“You can’t have one fits all because we (police departments) aren’t all the same.” He said the department needs to be prepared and adept at any situation that police respond to, whether it be a murder, which Rockford faced fifteen years ago, to break ins and robberies, which are more common.

Part of the process of fine tuning procedures to meet the MACP requirements was meeting with members of the Commission and examine the most important standards that law enforcement follow.

He said in 2014 President Obama began a program known as the National Twenty-first Century Police Force highlighting six pillars of policing and with 59 recommendations for all departments to follow. Number one on the list is Promoting trust and ensuring legitimacy through procedural justice, transparency, accountability, and honest recognition of past and present obstacles.

The other five pillars are Policy, Technology, Crime Reduction, Training and Officer Wellness and Safety. Jones said streamlining and fine tuning policy and procedure is a useful tool, but not a new concept. “It gave us a road-map the public can understand, but these are all things we’ve been doing in my 44 years of policing, except the social media.”

Jones said it was a great honor to have the gathering of the state’s most honored Chiefs to come to Rockford for the award. “For us it was an incredible honor.” He said the chiefs came from all over central Michigan to watch Rockford become the first department to earn this new, very impressive accreditation.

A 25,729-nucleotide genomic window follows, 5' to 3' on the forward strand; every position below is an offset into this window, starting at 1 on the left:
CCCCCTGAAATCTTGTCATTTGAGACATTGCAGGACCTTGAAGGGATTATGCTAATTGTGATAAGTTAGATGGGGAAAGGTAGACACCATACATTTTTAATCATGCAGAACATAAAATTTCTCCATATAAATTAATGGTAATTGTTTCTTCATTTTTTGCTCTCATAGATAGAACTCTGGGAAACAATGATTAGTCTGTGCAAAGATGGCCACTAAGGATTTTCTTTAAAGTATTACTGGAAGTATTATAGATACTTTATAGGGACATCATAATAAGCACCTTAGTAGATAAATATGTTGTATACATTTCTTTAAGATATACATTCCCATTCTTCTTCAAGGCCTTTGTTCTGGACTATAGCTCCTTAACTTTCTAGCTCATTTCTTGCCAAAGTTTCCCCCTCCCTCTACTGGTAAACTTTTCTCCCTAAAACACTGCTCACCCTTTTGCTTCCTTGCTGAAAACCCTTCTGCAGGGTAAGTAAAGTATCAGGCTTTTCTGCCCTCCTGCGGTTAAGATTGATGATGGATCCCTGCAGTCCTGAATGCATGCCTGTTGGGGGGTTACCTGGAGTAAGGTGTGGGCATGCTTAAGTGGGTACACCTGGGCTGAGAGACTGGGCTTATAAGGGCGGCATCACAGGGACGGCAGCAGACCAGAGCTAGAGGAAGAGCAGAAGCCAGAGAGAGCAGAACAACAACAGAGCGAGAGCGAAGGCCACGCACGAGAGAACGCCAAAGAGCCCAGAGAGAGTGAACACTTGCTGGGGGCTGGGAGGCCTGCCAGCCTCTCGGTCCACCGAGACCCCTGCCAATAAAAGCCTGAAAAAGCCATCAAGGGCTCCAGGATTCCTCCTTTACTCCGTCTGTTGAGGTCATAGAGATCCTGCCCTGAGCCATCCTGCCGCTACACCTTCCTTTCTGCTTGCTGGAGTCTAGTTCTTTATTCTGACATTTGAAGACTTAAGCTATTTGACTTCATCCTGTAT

“What is most significant, is they never expected us to take on the leadership in earning this honor. We are a small department with only 14 officers. They were pleased and surprised.”

He said it is a commitment to take on earning this accreditation and police departments, like other units of government in tight times, are running very lean with little unclaimed time. As part of becoming certified for the MACP program, a department needs to designate an accreditation manger who oversees the entire process. In Rockford, Jones assigned this duty to Sergeant Aaron Sawyer. From there, Sawyer took all the duties of the process and divided them among the entire staff.

“Everyone took ownership of part of the job and we accomplished it together,” Jones said of his officers. He said the examinations of the departments processes are two fold, to approve their policies and that those policies are being followed.

Jones said it took almost a full year to complete all the processes, including several in person visits by four assessors, who examine the department in action and verify their process of providing “proofs” that they actually do follow all their best practice disciplines.

The certification is good for three years, and at the end of that time the department will again face review in order to be re-certified in this most elite category under the state program.

“I give credit to every one of the officers for this. It is a little unnerving to put yourself under such intense scrutiny. It’s not easy to have someone look in your underwear.”

Accreditation and program director Neil Rossow said the accomplishment is a big, momentous occasion that was begun in June 2016 and took concentrated and extended work and effort to complete.

“It’s no secret policing is under attack right now. It is important to highlight the excellence of this police department. It was a big deal and a lot of work. Rockford is the first department in Michigan to receive this award and the fact that it was accomplished by a department with just ten full time officers is absolutely incredible.”